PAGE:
Merriam-Webster, which tracks changes to the evolution of the English language, added 535 new words and terms to its dictionary this year, such as “COVID-19,” “physical distancing” and “self-isolate.”
Similarly, the 2021 AMA Current Procedural Terminology (CPT®) code set—long described as the “common language of medicine”—includes 329 editorial changes from last year’s edition.
The codes are developed by the work of hundreds of volunteers and describe the work of physicians and other qualified health care professionals—from office visits to genetic testing. The 2021 set has 206 new codes, 54 deletions and 69 revisions that reflect the emergence of new medical technologies and testing services sparked by the COVID-19 pandemic.
The most significant changes are connected to the first major overhaul in more than 25 years of the code descriptors and guidelines for evaluation and management (E/M) services delivered during office visits and other outpatient encounters.
These foundational modifications aim to make E/M office-visit coding and documentation simpler and more flexible, while eliminating clinically irrelevant administrative burdens that diverted physicians’ attention away from patient care.
The Centers for Medicare & Medicaid Services has proposed adopting the code modifications on Jan. 1. They include:
- Eliminating history and physical exam as elements for code selection.
- Allowing physicians to choose the best patient care by permitting code level selection based on medical decision-making or total time.
- Promoting payer consistency with more detail added to CPT code descriptors and guidelines.
“To get the full benefit of the burden relief from the E/M office visit changes, health care organizations need to understand and be ready to use the revised CPT codes and guidelines by Jan. 1, 2021,” said AMA President Susan R. Bailey, MD.
“The AMA is helping physicians and health care organizations prepare now for the transition and offers authoritative resources to anticipate the operational, infrastructural and administrative workflow adjustments that will result from the pending transition,” Dr. Bailey added.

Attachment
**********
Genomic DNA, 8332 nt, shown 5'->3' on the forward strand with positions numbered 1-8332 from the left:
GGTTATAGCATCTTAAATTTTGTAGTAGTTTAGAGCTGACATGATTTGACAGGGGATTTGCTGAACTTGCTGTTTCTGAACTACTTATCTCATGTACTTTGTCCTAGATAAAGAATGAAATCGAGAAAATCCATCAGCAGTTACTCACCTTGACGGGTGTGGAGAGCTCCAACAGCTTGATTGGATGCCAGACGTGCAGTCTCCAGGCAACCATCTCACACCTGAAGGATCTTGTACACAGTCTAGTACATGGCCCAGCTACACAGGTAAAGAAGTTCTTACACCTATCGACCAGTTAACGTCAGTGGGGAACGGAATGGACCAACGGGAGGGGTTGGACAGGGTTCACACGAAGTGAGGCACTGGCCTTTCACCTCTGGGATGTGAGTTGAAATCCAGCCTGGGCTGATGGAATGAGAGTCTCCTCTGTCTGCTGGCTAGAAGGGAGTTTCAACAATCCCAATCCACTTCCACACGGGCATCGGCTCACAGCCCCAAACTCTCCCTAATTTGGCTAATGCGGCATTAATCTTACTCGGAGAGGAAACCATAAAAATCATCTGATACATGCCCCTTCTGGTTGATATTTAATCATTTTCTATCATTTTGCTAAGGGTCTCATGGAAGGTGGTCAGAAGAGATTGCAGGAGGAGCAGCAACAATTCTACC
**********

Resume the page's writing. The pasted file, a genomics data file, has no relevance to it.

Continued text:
The CPT code set is kept current through the work of the CPT Editorial Panel, an independent body convened by the AMA. The panel collects input from the health care community and beyond to ensure CPT content reflects the coding demands of digital health, precision medicine, augmented intelligence, and other aspects of a modern health care system.
Work on the new E/M office visit codes and guidelines began in 2018, when the AMA assembled a joint work group representing the CPT Editorial Panel and the RVS Update Committee (RUC), a volunteer group of 31 physicians who advise Medicare on how to value a physician's work.
The workgroup was led by Barbara Levy, MD, a former RUC chair, and Peter Hollmann, MD, former chair of the CPT Editorial Panel. Together a “strong consensus across the house of medicine” was built through an iterative process that involved assembling some 300 participants on group calls, surveying them, and then using the results to form the agenda for the next call.
Dr. Hollman, a geriatrician and chief medical officer of the Brown Medicine faculty medical group, had some basic advice for physicians on this high-impact transition.
“Think about all the stuff that drives you crazy,” he said. “And then check to see if you have to do it anymore.”
Earlier this year, the Editorial Panel moved quickly to develop and adopt a new code for laboratory testing for the novel coronavirus—SARS-CoV-2—which causes COVID-19.
But that was only one example of the CPT Editorial Panel’s ability to keeps pace with the industry’s rapidly changing landscape. In fact, the Editorial Panel has held 6 special virtual meetings during the public health emergency (PHE) to address coding for SARS-CoV-2 testing.
In addition to responding rapidly to the needs to the health care community during the pandemic, coding was developed to describe and support innovative digital medicine services that included screening patients for diabetic retinopathy with automated point-of-care augmented-intelligence technology.
New codes also describe and support continuous cardiac monitoring that uses algorithmic technology working in concert with a wearable patch that provides more accurate and complete data for physician interpretation.
A section on CPT content education has been created for the AMA Ed Hub™ online leaning platform containing CME modules covering E/M codes, Clinical Examples of Radiology, as well as an overview of CPT coding basics.
Coding books and products, including the CPT 2021 Professional Codebook, can be ordered from the AMA Store. The 2021 CPT codes and descriptors can be imported straight into existing claims and billing software using the downloadable CPT 2021 Data File. The file contains the updated code set’s complete descriptor package, including official descriptors for consumers and physicians, and the complete official CPT coding guidelines.